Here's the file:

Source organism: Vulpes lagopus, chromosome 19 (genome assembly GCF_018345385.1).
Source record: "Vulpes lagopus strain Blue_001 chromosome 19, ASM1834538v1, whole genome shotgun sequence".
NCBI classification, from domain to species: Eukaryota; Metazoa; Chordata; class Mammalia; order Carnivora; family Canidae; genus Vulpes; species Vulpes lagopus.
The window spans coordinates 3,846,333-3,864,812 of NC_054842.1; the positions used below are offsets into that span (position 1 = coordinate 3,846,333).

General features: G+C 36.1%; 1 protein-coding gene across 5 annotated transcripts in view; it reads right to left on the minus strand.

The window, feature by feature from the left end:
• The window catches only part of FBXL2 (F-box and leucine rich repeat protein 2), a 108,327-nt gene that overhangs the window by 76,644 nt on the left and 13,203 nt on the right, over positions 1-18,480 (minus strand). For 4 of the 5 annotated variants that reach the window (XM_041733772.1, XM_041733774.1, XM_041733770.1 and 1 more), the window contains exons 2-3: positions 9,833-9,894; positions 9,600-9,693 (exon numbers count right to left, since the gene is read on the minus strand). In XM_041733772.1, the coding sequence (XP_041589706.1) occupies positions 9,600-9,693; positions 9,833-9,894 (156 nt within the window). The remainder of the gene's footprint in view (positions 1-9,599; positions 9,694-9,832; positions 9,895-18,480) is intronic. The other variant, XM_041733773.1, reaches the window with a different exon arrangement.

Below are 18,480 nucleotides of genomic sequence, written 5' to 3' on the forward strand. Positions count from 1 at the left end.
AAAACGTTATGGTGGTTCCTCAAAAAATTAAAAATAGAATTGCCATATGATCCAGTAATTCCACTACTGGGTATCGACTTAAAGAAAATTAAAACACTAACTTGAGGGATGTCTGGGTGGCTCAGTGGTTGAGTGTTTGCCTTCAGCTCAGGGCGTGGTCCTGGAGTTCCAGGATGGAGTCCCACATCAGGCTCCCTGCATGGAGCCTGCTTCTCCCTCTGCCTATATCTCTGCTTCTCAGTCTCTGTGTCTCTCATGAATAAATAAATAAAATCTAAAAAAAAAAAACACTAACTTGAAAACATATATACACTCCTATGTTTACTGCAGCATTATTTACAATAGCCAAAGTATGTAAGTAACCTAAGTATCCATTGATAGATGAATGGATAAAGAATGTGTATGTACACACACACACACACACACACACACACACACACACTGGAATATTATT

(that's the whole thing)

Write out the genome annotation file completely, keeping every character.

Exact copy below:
Source organism: Vulpes lagopus, chromosome 19 (genome assembly GCF_018345385.1).
Source record: "Vulpes lagopus strain Blue_001 chromosome 19, ASM1834538v1, whole genome shotgun sequence".
NCBI classification, from domain to species: Eukaryota; Metazoa; Chordata; class Mammalia; order Carnivora; family Canidae; genus Vulpes; species Vulpes lagopus.
The window spans coordinates 3,846,333-3,864,812 of NC_054842.1; the positions used below are offsets into that span (position 1 = coordinate 3,846,333).

General features: G+C 36.1%; 1 protein-coding gene across 5 annotated transcripts in view; it reads right to left on the minus strand.

The window, feature by feature from the left end:
• The window catches only part of FBXL2 (F-box and leucine rich repeat protein 2), a 108,327-nt gene that overhangs the window by 76,644 nt on the left and 13,203 nt on the right, over positions 1-18,480 (minus strand). For 4 of the 5 annotated variants that reach the window (XM_041733772.1, XM_041733774.1, XM_041733770.1 and 1 more), the window contains exons 2-3: positions 9,833-9,894; positions 9,600-9,693 (exon numbers count right to left, since the gene is read on the minus strand). In XM_041733772.1, the coding sequence (XP_041589706.1) occupies positions 9,600-9,693; positions 9,833-9,894 (156 nt within the window). The remainder of the gene's footprint in view (positions 1-9,599; positions 9,694-9,832; positions 9,895-18,480) is intronic. The other variant, XM_041733773.1, reaches the window with a different exon arrangement.

Below are 18,480 nucleotides of genomic sequence, written 5' to 3' on the forward strand. Positions count from 1 at the left end.
AAAACGTTATGGTGGTTCCTCAAAAAATTAAAAATAGAATTGCCATATGATCCAGTAATTCCACTACTGGGTATCGACTTAAAGAAAATTAAAACACTAACTTGAGGGATGTCTGGGTGGCTCAGTGGTTGAGTGTTTGCCTTCAGCTCAGGGCGTGGTCCTGGAGTTCCAGGATGGAGTCCCACATCAGGCTCCCTGCATGGAGCCTGCTTCTCCCTCTGCCTATATCTCTGCTTCTCAGTCTCTGTGTCTCTCATGAATAAATAAATAAAATCTAAAAAAAAAAAACACTAACTTGAAAACATATATACACTCCTATGTTTACTGCAGCATTATTTACAATAGCCAAAGTATGTAAGTAACCTAAGTATCCATTGATAGATGAATGGATAAAGAATGTGTATGTACACACACACACACACACACACACACACACACACACTGGAATATTATT